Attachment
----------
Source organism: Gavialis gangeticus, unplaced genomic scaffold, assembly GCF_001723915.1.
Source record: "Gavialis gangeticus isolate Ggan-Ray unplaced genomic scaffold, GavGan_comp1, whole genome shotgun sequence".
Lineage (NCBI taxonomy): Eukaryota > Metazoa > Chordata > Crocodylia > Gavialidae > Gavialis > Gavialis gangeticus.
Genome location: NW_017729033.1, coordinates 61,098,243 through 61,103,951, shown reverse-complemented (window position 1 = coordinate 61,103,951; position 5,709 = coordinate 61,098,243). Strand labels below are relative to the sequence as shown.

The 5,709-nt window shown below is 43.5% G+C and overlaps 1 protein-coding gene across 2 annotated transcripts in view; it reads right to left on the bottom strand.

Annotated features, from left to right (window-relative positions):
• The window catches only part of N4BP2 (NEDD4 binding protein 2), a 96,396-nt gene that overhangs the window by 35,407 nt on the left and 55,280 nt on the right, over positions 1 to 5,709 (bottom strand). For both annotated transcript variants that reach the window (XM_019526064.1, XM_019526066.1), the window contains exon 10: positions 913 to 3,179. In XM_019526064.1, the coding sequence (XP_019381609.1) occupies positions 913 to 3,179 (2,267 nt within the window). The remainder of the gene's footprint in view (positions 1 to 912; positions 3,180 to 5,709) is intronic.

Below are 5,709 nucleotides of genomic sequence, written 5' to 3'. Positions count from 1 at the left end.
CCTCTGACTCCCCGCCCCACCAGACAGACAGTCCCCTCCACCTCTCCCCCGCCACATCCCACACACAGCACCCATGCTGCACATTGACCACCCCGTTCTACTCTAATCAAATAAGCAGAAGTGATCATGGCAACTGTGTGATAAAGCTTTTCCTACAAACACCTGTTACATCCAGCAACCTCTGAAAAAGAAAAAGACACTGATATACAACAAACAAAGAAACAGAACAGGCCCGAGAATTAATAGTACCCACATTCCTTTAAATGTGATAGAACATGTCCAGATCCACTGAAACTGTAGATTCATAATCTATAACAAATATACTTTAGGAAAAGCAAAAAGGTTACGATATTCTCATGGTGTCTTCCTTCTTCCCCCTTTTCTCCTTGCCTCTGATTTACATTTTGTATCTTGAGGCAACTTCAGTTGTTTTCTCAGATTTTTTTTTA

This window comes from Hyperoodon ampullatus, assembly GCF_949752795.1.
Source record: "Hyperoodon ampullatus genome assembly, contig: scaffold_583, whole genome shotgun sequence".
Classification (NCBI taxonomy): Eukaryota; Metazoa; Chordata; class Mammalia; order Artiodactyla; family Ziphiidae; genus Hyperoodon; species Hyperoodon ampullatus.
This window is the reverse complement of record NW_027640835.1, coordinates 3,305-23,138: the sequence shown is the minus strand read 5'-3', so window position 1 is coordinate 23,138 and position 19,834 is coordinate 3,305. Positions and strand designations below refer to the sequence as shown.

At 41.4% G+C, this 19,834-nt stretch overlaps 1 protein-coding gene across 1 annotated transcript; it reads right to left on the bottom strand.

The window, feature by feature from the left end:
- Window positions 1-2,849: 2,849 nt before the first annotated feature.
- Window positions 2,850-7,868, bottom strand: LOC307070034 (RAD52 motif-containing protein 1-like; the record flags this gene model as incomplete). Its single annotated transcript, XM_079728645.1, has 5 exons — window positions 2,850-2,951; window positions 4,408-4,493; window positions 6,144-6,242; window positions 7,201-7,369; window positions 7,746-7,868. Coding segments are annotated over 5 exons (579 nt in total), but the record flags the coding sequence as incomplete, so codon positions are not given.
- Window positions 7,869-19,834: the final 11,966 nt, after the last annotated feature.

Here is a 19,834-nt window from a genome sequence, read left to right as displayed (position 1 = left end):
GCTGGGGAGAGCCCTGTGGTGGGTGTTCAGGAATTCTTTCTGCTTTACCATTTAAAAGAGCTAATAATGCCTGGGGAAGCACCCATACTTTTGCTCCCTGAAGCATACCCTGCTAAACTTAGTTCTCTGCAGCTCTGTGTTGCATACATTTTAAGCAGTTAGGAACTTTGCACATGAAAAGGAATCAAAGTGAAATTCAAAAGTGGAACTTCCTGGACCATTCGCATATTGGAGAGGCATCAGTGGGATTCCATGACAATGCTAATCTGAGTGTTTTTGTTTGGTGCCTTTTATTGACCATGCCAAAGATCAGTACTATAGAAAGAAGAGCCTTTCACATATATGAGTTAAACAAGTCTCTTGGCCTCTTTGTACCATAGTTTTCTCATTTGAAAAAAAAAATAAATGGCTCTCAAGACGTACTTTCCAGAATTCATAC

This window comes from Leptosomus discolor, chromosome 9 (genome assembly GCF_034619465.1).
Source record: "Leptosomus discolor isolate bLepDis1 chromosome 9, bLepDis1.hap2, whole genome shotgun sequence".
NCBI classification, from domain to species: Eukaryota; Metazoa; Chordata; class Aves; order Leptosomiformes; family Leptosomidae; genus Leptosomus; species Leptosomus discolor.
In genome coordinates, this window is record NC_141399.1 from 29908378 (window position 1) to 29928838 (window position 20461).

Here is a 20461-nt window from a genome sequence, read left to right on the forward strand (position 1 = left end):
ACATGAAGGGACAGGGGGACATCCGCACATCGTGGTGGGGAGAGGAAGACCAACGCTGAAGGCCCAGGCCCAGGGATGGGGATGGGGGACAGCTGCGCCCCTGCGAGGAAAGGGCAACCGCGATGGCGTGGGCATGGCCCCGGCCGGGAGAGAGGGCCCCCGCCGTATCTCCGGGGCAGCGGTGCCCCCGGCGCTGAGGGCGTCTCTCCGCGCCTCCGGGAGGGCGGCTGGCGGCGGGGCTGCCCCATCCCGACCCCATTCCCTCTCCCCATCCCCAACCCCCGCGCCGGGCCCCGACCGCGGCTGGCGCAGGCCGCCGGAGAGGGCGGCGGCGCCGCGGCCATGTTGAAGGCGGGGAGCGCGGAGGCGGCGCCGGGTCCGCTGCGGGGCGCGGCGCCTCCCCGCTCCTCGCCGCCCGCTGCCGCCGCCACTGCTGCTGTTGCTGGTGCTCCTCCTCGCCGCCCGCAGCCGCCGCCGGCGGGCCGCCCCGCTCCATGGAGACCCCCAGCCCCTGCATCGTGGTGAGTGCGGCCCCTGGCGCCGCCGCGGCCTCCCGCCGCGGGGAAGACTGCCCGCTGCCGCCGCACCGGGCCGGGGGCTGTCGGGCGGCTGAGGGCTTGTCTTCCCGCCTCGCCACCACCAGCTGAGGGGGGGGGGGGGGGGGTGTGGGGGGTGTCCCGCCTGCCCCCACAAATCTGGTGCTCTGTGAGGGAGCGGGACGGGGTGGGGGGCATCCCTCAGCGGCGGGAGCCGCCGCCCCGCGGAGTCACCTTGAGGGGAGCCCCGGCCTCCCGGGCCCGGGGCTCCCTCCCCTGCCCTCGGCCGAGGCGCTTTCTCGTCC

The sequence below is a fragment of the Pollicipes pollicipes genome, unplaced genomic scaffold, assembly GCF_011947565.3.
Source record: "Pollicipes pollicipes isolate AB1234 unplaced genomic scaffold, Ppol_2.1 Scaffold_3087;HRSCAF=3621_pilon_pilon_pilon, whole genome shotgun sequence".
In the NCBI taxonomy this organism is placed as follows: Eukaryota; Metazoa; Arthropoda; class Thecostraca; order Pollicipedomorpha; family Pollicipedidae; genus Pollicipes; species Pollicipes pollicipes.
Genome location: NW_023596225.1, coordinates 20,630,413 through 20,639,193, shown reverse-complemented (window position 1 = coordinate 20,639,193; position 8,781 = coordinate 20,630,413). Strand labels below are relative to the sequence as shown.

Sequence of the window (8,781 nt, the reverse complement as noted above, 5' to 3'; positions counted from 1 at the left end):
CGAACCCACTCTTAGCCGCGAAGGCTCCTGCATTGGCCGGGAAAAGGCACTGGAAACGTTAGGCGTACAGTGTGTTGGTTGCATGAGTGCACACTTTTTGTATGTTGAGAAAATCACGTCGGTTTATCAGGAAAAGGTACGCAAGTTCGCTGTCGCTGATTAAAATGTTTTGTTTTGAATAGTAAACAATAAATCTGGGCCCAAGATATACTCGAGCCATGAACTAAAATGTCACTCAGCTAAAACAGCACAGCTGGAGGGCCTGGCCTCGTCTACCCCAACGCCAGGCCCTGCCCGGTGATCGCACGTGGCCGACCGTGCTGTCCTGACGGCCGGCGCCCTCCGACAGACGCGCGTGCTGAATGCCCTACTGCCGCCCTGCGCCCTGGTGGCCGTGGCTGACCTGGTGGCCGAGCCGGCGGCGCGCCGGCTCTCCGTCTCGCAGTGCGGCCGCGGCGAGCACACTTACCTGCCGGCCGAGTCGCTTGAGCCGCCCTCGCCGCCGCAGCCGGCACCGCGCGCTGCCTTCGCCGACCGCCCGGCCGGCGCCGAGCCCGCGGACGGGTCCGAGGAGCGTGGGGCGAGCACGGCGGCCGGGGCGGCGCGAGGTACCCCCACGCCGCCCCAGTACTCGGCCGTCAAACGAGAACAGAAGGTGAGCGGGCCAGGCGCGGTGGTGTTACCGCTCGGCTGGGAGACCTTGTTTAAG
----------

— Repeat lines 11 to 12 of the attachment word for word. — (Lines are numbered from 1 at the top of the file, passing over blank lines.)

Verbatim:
Source record: "Hyperoodon ampullatus genome assembly, contig: scaffold_583, whole genome shotgun sequence".
Classification (NCBI taxonomy): Eukaryota; Metazoa; Chordata; class Mammalia; order Artiodactyla; family Ziphiidae; genus Hyperoodon; species Hyperoodon ampullatus.